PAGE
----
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6 - The Big House

In any village, if there is a 'Big House', it can have quite an influence.  Its very presence alters the shape and layout of the village.  Firstly, there is the house itself, with park or garden where there would otherwise be fields.  Secondly, there are the estate cottages and workshops.  These are physical influences.  The third effect is on village life.  The family in the Big House have a considerable say in what goes on, both socially and economically.  The Big House was simply called Stillington Hall and for much of the village's history was home to the Croft family.  

Stephen Croft, who later became Lord Mayor of York, commissioned the building of Stillington Hall to the East of the Village in 1649, and the family remained in residence until 1895.  The Hall was part of a large estate, the family being referred to in armorial directories as the 'Crofts of Stillington and Aldborough'.  The family had major connections with the sherry and port shipping business, and 'Croft Old Original' is still a well known brand name today.  We do not know what the first Stillington Hall looked like.  It was rebuilt in 1733 and photographs show a grand house built in Palladian style with two and a half storeys.  Most of the brick structure was rendered in the 1850s when a porch and conservatory were added to the east wing.  Old photographs of the interior of the house show splendid examples of plasterwork, carving, mahogany panelling and magnificent fireplaces.  Gated entrances to the grounds were from the York Road with an Avenue Drive across the parkland and from the village Main Street corner. 

When the Crofts left, the house was first sold to Rawdon Thornton, and then in 1903, to Matthew Liddell.  For the next 30 years, the Village remembers an employer who provided work for many families and businesses.  Mr Liddell, who had a mining connection in Newcastle, built Home Farm in 1914 and he took a great interest in the farm work, particularly at threshing times.  He would sit in the yard and watch the proceedings.  Even, when he was unable to walk, he would be pushed down in a wheelchair.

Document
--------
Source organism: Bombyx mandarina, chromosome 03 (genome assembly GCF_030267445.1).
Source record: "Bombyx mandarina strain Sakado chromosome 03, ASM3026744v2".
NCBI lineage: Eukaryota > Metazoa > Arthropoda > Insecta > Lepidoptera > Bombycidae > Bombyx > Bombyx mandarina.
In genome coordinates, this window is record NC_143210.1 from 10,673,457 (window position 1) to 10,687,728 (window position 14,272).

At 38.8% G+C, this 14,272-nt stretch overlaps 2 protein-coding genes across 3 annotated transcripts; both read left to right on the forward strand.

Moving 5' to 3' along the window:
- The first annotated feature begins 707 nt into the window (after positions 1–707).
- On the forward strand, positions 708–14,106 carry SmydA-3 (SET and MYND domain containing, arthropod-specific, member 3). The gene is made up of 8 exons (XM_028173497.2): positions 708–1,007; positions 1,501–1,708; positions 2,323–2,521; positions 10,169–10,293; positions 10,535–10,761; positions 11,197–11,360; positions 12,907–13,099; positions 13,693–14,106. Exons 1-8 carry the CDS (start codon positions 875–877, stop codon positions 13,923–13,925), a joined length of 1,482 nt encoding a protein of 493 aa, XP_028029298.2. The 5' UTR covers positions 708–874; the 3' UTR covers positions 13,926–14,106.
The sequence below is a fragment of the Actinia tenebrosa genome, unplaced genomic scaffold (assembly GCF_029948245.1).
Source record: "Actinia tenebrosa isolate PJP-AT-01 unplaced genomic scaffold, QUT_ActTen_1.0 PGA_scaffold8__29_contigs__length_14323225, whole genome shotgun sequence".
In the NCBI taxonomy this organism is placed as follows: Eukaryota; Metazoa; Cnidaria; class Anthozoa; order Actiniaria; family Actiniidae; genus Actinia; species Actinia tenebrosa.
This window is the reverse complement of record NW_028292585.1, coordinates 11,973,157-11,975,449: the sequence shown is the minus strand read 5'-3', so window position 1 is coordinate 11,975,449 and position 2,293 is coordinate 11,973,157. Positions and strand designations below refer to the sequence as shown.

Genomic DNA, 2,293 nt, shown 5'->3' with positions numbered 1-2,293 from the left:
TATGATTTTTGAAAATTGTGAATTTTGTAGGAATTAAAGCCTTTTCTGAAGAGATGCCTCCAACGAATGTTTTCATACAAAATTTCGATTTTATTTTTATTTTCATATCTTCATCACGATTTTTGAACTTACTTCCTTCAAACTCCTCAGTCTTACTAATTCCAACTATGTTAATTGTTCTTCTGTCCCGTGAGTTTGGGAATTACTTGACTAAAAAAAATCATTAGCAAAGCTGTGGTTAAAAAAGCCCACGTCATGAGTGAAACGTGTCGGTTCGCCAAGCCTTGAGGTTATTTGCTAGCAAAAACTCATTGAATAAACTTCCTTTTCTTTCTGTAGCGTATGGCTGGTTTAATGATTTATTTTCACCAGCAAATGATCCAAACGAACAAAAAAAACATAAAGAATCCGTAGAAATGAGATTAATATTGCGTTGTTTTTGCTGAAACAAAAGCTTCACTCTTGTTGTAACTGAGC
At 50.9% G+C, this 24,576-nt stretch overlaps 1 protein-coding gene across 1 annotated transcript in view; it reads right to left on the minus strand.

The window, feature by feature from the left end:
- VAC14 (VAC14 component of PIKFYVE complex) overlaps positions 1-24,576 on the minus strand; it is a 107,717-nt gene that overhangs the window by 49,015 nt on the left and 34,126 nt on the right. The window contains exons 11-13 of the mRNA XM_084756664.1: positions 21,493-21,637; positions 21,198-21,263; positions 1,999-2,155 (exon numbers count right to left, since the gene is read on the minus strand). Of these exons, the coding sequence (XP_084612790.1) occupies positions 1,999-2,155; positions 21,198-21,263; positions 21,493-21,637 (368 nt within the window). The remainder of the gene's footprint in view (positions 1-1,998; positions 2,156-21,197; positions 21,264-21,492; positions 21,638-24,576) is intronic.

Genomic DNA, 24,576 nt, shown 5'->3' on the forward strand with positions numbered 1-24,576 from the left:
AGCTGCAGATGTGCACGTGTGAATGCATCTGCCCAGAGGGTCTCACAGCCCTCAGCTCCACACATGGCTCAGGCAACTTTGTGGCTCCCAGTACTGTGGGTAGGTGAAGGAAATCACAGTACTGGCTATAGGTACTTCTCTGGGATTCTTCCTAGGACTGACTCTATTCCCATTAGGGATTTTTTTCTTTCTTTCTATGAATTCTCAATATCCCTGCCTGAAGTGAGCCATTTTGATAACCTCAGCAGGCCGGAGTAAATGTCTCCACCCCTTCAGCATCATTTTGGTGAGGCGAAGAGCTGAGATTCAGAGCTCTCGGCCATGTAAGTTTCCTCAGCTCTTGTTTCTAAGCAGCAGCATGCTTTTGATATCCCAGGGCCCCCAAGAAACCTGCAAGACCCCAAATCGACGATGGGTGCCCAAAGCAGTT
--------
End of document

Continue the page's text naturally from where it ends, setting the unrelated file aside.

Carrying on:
He gave the village children an annual party at the Hall with tea and buns (and for many this was their first experience of a sticky bun).  Tea was served in the Conservatory, the children taking their own mugs, and then it was fun and games on the front garden and over the Ha-Ha wall into the field.  At Christmas time, the Village Carol Singers were invited to the Hall. The head Gardener, Spencer Corbett (whose father was also a Hall gardener), helped the Methodists decorate the Chapel for their Anniversaries and special occasions. 

The Liddell family employed a chauffeur, groom, butler, housekeeper, cook and some 3 or 4 house maids.  Some of the staff lived in the House, whilst others were in estate property in the village.  They also employed as many as five or six gardeners.  A famed Tulip tree grew near the conservatory in the garden and the extensive greenhouses produced grapes, tomatoes, cucumbers and peaches amongst other delights. 

The Liddell family took quite an interest in the village.  They were involved with the Village Hall, they provided the horses and carriage for King George VI's Coronation celebrations, and Mrs Liddell supported the Church and its fund raising.  Mr Liddell died in 1934 and is buried at Easingwold Catholic Church.  The estate was sold in 1936 - a sad day with many village people losing their livelihood.